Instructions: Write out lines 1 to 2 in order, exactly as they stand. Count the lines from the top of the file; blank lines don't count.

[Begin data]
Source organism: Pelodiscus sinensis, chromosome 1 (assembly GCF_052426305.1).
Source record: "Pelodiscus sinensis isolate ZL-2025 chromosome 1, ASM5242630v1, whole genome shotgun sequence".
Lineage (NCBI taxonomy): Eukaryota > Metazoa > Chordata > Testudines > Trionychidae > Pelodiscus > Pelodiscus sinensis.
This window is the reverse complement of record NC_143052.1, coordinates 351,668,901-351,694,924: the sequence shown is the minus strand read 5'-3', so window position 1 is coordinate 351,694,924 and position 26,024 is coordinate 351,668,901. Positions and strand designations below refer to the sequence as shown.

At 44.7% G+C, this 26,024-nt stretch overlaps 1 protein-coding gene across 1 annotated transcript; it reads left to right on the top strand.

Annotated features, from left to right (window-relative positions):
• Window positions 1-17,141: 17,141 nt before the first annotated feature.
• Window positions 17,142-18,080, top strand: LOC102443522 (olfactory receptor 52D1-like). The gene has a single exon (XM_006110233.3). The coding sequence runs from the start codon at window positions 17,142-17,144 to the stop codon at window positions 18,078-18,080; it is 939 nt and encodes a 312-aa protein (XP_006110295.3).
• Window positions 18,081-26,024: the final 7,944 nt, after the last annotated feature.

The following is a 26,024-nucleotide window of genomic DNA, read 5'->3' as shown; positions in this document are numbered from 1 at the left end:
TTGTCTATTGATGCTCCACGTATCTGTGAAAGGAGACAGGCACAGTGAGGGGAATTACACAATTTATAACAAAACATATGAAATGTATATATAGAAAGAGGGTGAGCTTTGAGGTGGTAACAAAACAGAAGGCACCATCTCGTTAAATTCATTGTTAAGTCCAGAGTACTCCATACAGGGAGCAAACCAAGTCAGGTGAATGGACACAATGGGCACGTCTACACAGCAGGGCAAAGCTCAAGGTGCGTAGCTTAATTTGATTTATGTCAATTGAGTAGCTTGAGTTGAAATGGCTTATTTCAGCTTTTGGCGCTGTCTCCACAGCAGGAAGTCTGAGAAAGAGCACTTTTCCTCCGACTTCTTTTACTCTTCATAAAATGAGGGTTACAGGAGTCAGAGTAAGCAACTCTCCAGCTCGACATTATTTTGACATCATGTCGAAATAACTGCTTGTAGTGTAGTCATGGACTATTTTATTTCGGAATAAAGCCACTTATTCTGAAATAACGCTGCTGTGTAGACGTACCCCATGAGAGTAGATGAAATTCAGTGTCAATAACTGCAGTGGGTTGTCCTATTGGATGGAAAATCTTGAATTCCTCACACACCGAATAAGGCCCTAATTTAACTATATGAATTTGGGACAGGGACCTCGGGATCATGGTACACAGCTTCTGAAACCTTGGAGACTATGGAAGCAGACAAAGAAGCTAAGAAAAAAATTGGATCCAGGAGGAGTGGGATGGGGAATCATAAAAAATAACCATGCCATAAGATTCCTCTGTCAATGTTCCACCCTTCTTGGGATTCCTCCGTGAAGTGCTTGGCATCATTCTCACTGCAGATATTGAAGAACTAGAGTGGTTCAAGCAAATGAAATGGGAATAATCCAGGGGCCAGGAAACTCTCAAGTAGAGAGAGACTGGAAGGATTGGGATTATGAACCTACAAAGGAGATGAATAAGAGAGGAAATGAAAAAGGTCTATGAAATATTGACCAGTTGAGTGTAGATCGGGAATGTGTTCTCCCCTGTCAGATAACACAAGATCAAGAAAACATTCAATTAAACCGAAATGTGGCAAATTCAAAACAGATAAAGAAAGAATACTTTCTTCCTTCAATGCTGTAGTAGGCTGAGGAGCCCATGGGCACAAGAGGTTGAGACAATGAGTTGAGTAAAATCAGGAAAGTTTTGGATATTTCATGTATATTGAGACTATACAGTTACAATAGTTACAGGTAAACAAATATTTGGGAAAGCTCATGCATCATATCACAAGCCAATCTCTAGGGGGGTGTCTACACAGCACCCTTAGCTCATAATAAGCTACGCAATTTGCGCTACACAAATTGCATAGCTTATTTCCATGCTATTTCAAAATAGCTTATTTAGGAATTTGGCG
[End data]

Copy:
Source organism: Pelodiscus sinensis, chromosome 1 (assembly GCF_052426305.1).
Source record: "Pelodiscus sinensis isolate ZL-2025 chromosome 1, ASM5242630v1, whole genome shotgun sequence".